• Seek some balance: Use both specific geographic or know-how groups (i.e. targeted groups), if needed, but always launch more broadly-based innovation challenges, to increase the sense of community and improve transversal collaboration.

• Take into account again that, across geographies and cultures, people are different: Individuals can be more social or insightful, more creative or more logical and critical thinkers – skills that you also want to leverage. The most typical behaviours can be connected with four profiles used in the Bartle Test of Gamer Psychology:
Achievers participate the most with ideas and comments to gather as many points as possible. They become huge contributors.
Explorers, who love to look around, are great at helping the community discover other potential contributions. They submit insights and diversify overall participation by doing everything.
Socialisers stimulate others to enhance their contributions. They submit many suggestions for improvement and love to check out what is going on, as well as watch leaderboards.
Killers love to compete for the sake of competing, and they are very active in the selection and evaluation process of ideas. They are great at differentiating what is good from what is less good and even greater at clarifying those ideas that are no good at all.

Participating has to not only be attractive and entertaining but also inclusive of all these types of players. Idea management software can help you do this as long as it allows several types of participation, such as idea and insight submission, comments to improve ideas and individual and crowd evaluation. From the beginning of the initiative and over time, gamification techniques also will prove helpful to engage your audiences in the innovation challenges.

• Make sure also that you have an appropriate system of incentives and recognition in place: This meets your audience’s different aspirations and motivations, stirring idea generation and added-value contributions. Periodic cycles of incentives – connected to challenge cycles – will ensure people want to improve their participation and remain involved over time. Remember as well to align the incentives with your publicly communicated purpose.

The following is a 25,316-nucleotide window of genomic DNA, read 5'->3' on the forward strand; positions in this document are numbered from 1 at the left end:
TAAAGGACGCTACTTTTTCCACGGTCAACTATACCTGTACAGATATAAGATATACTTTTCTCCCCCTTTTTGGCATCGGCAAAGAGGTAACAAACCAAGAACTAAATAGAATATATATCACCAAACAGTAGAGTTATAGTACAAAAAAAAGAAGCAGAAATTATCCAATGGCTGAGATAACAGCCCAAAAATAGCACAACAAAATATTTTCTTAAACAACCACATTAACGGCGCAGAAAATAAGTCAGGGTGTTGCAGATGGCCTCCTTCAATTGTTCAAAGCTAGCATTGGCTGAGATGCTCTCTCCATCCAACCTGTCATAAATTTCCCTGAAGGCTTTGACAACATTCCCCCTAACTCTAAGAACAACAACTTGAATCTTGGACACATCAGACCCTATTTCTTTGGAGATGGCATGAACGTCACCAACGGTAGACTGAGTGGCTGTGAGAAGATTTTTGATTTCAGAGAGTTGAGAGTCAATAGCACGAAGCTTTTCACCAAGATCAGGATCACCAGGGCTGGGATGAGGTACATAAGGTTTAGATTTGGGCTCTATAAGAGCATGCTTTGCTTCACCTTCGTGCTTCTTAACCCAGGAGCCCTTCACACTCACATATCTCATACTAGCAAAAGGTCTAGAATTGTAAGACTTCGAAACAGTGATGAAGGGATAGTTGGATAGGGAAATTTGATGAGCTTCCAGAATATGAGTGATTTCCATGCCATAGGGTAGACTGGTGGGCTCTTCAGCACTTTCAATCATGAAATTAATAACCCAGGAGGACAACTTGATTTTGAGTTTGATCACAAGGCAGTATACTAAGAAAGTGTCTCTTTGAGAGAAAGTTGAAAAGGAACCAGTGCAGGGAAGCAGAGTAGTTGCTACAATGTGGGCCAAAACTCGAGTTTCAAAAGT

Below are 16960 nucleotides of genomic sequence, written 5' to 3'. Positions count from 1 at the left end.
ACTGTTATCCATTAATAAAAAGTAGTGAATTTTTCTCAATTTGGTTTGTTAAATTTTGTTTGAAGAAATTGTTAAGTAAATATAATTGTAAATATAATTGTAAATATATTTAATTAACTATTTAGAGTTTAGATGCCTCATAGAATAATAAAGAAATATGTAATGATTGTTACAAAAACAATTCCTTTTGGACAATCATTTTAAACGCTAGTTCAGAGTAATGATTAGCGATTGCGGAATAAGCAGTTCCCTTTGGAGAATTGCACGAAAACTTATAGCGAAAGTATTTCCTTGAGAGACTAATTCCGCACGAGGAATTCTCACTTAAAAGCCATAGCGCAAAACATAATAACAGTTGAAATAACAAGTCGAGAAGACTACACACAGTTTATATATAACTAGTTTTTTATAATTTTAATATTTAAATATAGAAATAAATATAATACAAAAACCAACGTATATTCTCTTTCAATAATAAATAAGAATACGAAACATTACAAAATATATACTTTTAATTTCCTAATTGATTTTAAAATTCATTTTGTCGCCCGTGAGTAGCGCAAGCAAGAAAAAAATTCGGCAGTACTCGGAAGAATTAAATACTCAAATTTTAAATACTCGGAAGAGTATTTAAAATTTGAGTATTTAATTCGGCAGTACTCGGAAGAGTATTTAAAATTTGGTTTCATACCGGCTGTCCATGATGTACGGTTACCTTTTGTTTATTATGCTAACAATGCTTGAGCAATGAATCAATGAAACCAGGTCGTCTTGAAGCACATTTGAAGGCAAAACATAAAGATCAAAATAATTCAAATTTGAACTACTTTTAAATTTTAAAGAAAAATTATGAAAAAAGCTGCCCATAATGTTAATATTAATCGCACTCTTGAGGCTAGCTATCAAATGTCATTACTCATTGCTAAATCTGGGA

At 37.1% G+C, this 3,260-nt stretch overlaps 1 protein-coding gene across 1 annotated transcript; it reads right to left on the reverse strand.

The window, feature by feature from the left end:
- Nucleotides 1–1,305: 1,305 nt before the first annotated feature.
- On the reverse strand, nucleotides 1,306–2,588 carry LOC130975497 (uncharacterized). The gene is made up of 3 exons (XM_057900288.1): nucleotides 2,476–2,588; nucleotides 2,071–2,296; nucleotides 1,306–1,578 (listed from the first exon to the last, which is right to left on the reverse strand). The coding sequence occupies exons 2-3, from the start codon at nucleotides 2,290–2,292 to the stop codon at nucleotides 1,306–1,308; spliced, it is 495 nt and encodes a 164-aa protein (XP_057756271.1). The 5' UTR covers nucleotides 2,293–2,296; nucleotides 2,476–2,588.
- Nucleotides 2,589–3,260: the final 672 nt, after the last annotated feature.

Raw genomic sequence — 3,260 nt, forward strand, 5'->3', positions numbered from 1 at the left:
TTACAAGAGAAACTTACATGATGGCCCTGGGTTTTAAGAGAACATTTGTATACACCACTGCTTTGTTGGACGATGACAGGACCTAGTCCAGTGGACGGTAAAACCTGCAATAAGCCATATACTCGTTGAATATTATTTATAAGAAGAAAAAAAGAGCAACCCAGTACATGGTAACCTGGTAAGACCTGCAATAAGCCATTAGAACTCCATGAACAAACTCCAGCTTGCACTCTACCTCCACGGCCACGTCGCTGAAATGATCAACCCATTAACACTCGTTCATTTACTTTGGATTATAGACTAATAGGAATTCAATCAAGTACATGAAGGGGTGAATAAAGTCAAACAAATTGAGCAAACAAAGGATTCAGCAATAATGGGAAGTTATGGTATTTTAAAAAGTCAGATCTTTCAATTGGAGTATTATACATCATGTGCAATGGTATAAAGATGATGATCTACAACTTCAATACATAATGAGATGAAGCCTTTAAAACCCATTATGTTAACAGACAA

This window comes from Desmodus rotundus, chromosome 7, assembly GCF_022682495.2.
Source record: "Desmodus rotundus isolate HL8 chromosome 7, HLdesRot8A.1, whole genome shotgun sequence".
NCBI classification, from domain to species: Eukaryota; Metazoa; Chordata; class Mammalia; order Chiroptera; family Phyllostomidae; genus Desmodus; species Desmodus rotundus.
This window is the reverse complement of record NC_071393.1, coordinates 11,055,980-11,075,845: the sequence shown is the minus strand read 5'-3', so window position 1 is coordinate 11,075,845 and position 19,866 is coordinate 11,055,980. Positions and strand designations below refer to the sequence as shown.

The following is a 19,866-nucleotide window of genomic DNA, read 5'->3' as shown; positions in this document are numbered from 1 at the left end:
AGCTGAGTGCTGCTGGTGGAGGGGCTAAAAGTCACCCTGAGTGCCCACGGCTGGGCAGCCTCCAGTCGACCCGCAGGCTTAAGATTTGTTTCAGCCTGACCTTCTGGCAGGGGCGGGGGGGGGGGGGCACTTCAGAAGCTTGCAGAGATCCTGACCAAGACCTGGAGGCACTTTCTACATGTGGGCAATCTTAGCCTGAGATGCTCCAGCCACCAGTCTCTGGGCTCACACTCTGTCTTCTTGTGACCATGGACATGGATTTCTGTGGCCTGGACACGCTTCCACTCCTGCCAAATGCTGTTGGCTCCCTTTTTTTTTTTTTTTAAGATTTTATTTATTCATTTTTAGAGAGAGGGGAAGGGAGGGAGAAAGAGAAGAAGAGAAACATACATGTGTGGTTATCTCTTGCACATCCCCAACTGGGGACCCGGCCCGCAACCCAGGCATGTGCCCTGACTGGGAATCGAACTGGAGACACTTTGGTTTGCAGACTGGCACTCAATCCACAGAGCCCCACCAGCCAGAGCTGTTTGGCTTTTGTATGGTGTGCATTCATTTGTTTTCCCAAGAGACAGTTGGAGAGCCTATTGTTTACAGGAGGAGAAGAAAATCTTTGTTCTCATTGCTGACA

• Communicate continuously, from the beginning and as the process evolves: Good communication will play a part in making the challenge attractive to those who are called to participate. The more individuals see the success of projects to which they have contributed, the more likely they are to remain mobilised. For this undertaking, involve your communication teams – on a country and business level as well – in developing more detailed and well-oriented plans.

HERE’S WHAT OUR CLIENTS SAY ON THE SUBJECT:

‘The innovation challenges we launch for particular groups are typically more narrow because we are communicating to a target very familiar with a given topic or reality. We can then start from a more specific point and ask for answers that are more concrete. In more general challenges, we always chose more open questions, although we also guide these groups with insights to lead them and frame the challenge’s scope (explaining what exists, what is already being done and what has been tried without success).’

‘It’s important to match needs and competencies. Also, it’s very important to deliver feedback. Always.’

 

FINALLY, TRY THESE ACTIVATION QUESTIONS:
  • To whom is this innovation challenge useful, and who can benefit from meeting it? (This question supports you through alignment with country and department priorities.)
  • What incentives and messages should I use to engage my different teams?
  • Does it create empathy with the target?
  • Is the challenge being communicated in an attractive way?
  • Do I need specific skills or knowledge to meet this challenge?

Diana Neves de Carvalho, Exago’s CEO/ dnc@exago.com
Francisco Bernardes, Exago’s head of Innovation Services/ fmb@exago.com

READ MORE:
Are you building your innovation challenges right?

FROM THE START:
Your ultimate innovation challenge – what works and what doesn’t

How to pick useful and feasible ‘fights’ for innovation challenges

Here’s a simple but essential tip when establishing your innovation challenges: pick ‘fights’ that are useful and bring attainable value to your organisation. This means you need to guarantee your programme is relevant both to your people and company, namely:

• Make sure challenges have business relevance: Don’t solve problems you don’t have. Key business challenges make the most relevant innovation challenges.

• Also, remember to have problem sponsors: International idea management programmes have triumphed by negotiating innovation challenges with particular business unit leaders. Take leaders’ challenges and label them innovation challenges. This way, you’ll have your own champions. Understand, as well, what your champions’ motives are for solving the problem, since this builds you a stronger base from which to negotiate.

• Engage fully your C-level and innovation team: Prioritise those challenges that are useful to your C-level and make sure these leaders approve and support your initiatives. Leadership’s active involvement is key for programme success. Also, make sure that your innovation team is truly dedicated, embracing the tasks at hand.